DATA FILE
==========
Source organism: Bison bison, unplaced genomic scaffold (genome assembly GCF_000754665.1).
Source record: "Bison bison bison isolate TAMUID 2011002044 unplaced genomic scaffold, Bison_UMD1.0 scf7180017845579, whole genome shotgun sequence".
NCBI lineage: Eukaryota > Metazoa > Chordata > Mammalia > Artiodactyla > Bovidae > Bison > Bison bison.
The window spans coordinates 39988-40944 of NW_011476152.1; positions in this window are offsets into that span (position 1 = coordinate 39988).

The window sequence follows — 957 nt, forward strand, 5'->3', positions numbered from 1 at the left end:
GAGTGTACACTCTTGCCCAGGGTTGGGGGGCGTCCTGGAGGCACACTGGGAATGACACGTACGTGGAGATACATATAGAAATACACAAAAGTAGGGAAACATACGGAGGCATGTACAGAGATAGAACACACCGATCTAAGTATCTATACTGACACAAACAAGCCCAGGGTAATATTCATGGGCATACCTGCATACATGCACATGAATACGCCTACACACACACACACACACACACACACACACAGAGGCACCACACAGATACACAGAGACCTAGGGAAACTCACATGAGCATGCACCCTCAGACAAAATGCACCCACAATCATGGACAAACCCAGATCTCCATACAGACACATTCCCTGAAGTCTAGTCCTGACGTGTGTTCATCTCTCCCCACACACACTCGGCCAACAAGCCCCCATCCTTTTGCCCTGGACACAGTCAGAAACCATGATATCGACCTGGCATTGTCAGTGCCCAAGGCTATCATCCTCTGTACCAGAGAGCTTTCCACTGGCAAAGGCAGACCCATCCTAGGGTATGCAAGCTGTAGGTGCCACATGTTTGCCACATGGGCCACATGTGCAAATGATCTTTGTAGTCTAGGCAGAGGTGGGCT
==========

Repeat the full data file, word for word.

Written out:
Source organism: Bison bison, unplaced genomic scaffold (genome assembly GCF_000754665.1).
Source record: "Bison bison bison isolate TAMUID 2011002044 unplaced genomic scaffold, Bison_UMD1.0 scf7180017845579, whole genome shotgun sequence".
NCBI lineage: Eukaryota > Metazoa > Chordata > Mammalia > Artiodactyla > Bovidae > Bison > Bison bison.
The window spans coordinates 39988-40944 of NW_011476152.1; positions in this window are offsets into that span (position 1 = coordinate 39988).

The window sequence follows — 957 nt, forward strand, 5'->3', positions numbered from 1 at the left end:
GAGTGTACACTCTTGCCCAGGGTTGGGGGGCGTCCTGGAGGCACACTGGGAATGACACGTACGTGGAGATACATATAGAAATACACAAAAGTAGGGAAACATACGGAGGCATGTACAGAGATAGAACACACCGATCTAAGTATCTATACTGACACAAACAAGCCCAGGGTAATATTCATGGGCATACCTGCATACATGCACATGAATACGCCTACACACACACACACACACACACACACACACAGAGGCACCACACAGATACACAGAGACCTAGGGAAACTCACATGAGCATGCACCCTCAGACAAAATGCACCCACAATCATGGACAAACCCAGATCTCCATACAGACACATTCCCTGAAGTCTAGTCCTGACGTGTGTTCATCTCTCCCCACACACACTCGGCCAACAAGCCCCCATCCTTTTGCCCTGGACACAGTCAGAAACCATGATATCGACCTGGCATTGTCAGTGCCCAAGGCTATCATCCTCTGTACCAGAGAGCTTTCCACTGGCAAAGGCAGACCCATCCTAGGGTATGCAAGCTGTAGGTGCCACATGTTTGCCACATGGGCCACATGTGCAAATGATCTTTGTAGTCTAGGCAGAGGTGGGCT